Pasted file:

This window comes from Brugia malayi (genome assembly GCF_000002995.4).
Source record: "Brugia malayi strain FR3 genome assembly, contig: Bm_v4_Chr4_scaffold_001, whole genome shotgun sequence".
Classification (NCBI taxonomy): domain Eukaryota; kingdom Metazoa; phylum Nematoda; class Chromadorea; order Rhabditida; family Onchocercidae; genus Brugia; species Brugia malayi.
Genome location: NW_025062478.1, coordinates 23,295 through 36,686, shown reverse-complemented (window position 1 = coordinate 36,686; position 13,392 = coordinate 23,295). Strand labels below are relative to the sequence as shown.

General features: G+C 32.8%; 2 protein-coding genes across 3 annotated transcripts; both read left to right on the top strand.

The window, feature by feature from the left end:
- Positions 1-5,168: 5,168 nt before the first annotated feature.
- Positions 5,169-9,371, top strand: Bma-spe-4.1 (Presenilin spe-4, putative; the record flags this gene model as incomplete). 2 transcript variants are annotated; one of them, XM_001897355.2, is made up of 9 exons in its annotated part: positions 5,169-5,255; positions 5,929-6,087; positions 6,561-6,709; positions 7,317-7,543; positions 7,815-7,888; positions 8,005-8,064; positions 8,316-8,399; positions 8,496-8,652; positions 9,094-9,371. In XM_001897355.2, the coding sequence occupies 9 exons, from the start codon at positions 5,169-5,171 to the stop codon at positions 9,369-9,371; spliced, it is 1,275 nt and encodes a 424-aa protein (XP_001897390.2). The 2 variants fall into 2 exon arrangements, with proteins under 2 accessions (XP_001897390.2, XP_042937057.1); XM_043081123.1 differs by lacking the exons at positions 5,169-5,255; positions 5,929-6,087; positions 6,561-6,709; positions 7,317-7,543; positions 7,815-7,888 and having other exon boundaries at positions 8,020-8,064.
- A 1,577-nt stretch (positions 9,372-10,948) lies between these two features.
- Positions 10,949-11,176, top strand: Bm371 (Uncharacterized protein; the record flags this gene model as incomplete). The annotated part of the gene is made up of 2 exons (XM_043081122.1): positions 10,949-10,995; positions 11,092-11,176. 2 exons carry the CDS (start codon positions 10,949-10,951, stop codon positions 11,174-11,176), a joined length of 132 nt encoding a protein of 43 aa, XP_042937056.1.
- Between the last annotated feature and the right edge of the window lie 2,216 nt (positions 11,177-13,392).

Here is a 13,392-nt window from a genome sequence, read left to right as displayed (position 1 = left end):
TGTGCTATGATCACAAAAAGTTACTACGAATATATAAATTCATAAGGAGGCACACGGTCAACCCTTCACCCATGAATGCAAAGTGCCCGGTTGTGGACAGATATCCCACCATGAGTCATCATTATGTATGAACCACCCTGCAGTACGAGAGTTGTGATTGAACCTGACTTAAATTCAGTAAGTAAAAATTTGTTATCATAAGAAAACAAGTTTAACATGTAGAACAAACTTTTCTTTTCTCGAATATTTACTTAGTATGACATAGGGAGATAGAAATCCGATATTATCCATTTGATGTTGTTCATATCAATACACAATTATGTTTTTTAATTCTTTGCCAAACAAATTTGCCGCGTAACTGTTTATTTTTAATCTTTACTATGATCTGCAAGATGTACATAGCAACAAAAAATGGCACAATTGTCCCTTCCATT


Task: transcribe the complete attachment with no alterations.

This window comes from Brugia malayi (genome assembly GCF_000002995.4).
Source record: "Brugia malayi strain FR3 genome assembly, contig: Bm_v4_Chr4_scaffold_001, whole genome shotgun sequence".
Classification (NCBI taxonomy): domain Eukaryota; kingdom Metazoa; phylum Nematoda; class Chromadorea; order Rhabditida; family Onchocercidae; genus Brugia; species Brugia malayi.
Genome location: NW_025062478.1, coordinates 23,295 through 36,686, shown reverse-complemented (window position 1 = coordinate 36,686; position 13,392 = coordinate 23,295). Strand labels below are relative to the sequence as shown.

General features: G+C 32.8%; 2 protein-coding genes across 3 annotated transcripts; both read left to right on the top strand.

The window, feature by feature from the left end:
- Positions 1-5,168: 5,168 nt before the first annotated feature.
- Positions 5,169-9,371, top strand: Bma-spe-4.1 (Presenilin spe-4, putative; the record flags this gene model as incomplete). 2 transcript variants are annotated; one of them, XM_001897355.2, is made up of 9 exons in its annotated part: positions 5,169-5,255; positions 5,929-6,087; positions 6,561-6,709; positions 7,317-7,543; positions 7,815-7,888; positions 8,005-8,064; positions 8,316-8,399; positions 8,496-8,652; positions 9,094-9,371. In XM_001897355.2, the coding sequence occupies 9 exons, from the start codon at positions 5,169-5,171 to the stop codon at positions 9,369-9,371; spliced, it is 1,275 nt and encodes a 424-aa protein (XP_001897390.2). The 2 variants fall into 2 exon arrangements, with proteins under 2 accessions (XP_001897390.2, XP_042937057.1); XM_043081123.1 differs by lacking the exons at positions 5,169-5,255; positions 5,929-6,087; positions 6,561-6,709; positions 7,317-7,543; positions 7,815-7,888 and having other exon boundaries at positions 8,020-8,064.
- A 1,577-nt stretch (positions 9,372-10,948) lies between these two features.
- Positions 10,949-11,176, top strand: Bm371 (Uncharacterized protein; the record flags this gene model as incomplete). The annotated part of the gene is made up of 2 exons (XM_043081122.1): positions 10,949-10,995; positions 11,092-11,176. 2 exons carry the CDS (start codon positions 10,949-10,951, stop codon positions 11,174-11,176), a joined length of 132 nt encoding a protein of 43 aa, XP_042937056.1.
- Between the last annotated feature and the right edge of the window lie 2,216 nt (positions 11,177-13,392).

Here is a 13,392-nt window from a genome sequence, read left to right as displayed (position 1 = left end):
TGTGCTATGATCACAAAAAGTTACTACGAATATATAAATTCATAAGGAGGCACACGGTCAACCCTTCACCCATGAATGCAAAGTGCCCGGTTGTGGACAGATATCCCACCATGAGTCATCATTATGTATGAACCACCCTGCAGTACGAGAGTTGTGATTGAACCTGACTTAAATTCAGTAAGTAAAAATTTGTTATCATAAGAAAACAAGTTTAACATGTAGAACAAACTTTTCTTTTCTCGAATATTTACTTAGTATGACATAGGGAGATAGAAATCCGATATTATCCATTTGATGTTGTTCATATCAATACACAATTATGTTTTTTAATTCTTTGCCAAACAAATTTGCCGCGTAACTGTTTATTTTTAATCTTTACTATGATCTGCAAGATGTACATAGCAACAAAAAATGGCACAATTGTCCCTTCCATT